How can you explain to half a billion voters in Europe that the executive institutes in the EU need substantially more money and budget, while governments and European citizens suffer from economic hardship and a vast array of austerity measures and tax increases?!

Secondly, the executive board of the European Union, the European Commission and the government leaders didn’t try hard enough to abolish the image of the EU as a bureaucratic, money-consuming, indecisive and undemocratic monster that decides for the people, but not with the people. At this moment, the EU is not a democratic institute and it doesn’t seem to become democratic within less than ten years.

The European Parliament is a toothless tiger, while the government leaders, who should in fact represent all European citizens, first represent themselves, than their country and only in the end the rest of the European citizens… a little.

People are not stupid and therefore they smell the lack of democracy and the indecisiveness of the European Union. As these are pessimistic times, the people get disappointed in and alienated by the EU and turn back towards their country and their hometown. The grim outside world begins behind their white picket fence and Greece could have been on Mars, as far as they are concerned. Solidarity?! To hell with it!

In the third place, all countries remain looking at the EU as an “eternal slot machine” that pays back €2 for every euro that is thrown in:

·    The UK and The Netherlands demanded their usual multi-billion euro discounts on contributions to the EU budget.
o    Still, The Netherlands had the nerve to be disappointed that a few Dutch infrastructural projects had been removed from the EU subsidy shortlist.

·    France refused to abolish one cent of agricultural subsidies and contributions, although these subsidies have been used to keep an obsolete agricultural system alive.

·    Germany refused to be the sugar daddy of the whole EU, when push came to shove, although it had arguably profited more from the Euro-zone than any other country in the EU.

·    The southern and eastern European countries didn’t want to abandon the European structure funds that they need in order to rebuild their societies and create more jobs.

·    Almost nobody wanted to pay for a higher EU budget, in spite of the increased number of tasks that the EU institutes have to deal with in the foreseeable future.

Looking at all these demands individually, they all make sense. There is no doubt about that.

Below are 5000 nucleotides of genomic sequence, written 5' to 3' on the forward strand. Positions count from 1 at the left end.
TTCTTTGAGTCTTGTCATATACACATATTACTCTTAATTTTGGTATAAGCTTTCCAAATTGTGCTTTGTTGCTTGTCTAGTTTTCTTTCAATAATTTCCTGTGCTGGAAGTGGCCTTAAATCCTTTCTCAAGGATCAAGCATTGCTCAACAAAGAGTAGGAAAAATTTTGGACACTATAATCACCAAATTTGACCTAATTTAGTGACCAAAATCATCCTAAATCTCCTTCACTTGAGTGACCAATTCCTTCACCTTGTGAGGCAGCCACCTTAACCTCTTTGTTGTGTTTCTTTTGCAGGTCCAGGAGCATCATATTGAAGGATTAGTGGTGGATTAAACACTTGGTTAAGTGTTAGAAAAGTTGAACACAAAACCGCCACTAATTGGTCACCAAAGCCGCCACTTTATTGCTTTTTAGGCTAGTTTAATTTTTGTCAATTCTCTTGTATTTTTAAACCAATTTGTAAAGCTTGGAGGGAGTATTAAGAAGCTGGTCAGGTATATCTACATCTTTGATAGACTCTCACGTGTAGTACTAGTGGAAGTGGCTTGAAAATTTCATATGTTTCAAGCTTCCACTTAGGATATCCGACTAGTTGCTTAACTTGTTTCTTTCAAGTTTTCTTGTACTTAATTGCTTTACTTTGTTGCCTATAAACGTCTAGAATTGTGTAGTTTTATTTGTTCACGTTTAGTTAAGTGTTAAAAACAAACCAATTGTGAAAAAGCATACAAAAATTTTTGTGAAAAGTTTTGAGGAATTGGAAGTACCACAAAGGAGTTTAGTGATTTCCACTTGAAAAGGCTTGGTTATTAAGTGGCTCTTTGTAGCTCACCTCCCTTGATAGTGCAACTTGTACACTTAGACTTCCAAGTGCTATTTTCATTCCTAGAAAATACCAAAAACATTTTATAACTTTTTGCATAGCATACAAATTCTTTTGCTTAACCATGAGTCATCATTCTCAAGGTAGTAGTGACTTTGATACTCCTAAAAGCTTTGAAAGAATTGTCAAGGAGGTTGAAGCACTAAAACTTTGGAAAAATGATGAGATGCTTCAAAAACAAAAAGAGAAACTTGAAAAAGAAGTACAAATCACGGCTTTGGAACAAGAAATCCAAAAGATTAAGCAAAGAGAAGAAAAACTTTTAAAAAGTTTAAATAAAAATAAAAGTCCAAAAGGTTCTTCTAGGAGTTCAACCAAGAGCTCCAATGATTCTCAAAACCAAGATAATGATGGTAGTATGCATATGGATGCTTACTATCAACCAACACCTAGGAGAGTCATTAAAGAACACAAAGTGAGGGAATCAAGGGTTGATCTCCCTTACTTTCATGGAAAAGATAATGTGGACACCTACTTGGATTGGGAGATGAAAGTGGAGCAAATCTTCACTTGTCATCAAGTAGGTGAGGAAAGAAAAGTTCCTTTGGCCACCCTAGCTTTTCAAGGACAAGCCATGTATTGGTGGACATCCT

The point is, however, that we can’t expect the EU to do more work with less money: especially if we consider that the EU works quite cost-efficient, when compared to the national governments.

Besides that: when everybody wants a bigger slice of the pie, then the pie needs to be bigger. And somebody has to pay for this bigger pie. Nowadays, it seems that everybody wants the bigger pie, but nobody feels responsible to pay for it. That’s just impossible.

This brings us to arguably the most important questions: what should be the future of the EU and who’s going to decide on this?!

Should the EU have a future ahead of being a loosely connected union of economically cooperating countries that help each other when they can, but follow an individual course when they must?

Or should the EU be much more economically, financially, fiscally and politically integrated in the near future, in order to prevent the individual European countries (except Germany) from being ‘ground to dust’  by the must larger Chinese, Indian, Brazilian, Japanese and US economies.

Russia, for instance, has still a very weak economy, but it doesn’t mind that very much. The country sits on some of the world’s largest reserves of oil, gas and many more minerals. If it can’t play the economic game fairly, it doesn’t mind to rig the cards. Doing business with this country on your own is like playing Russian Roulette. You could succeed, but there is a considerable chance that everything goes horribly wrong.

The fact that Europe has become an economic force to be reckoned with can be thanked to that same despised EU. While the UK always takes pride in its special relation with the United States, this relation would not be worth a dime from an economic point-of-view, when there wouldn’t be the EU as a backup.

This brings us to the final question: do we entrust the European citizens with making a final decision on the future of Europe and the European Union? For instance, by having a pan-European referendum on the future of the EU?

When looking at past referendums, held in a.o. The Netherlands and France, this is not an obvious ‘yes’ for most European politicians.

Still, these are the questions that need to be answered very soon in order to prevent from a second disaster during the next EU budget meeting: a disaster that now still seems inevitable.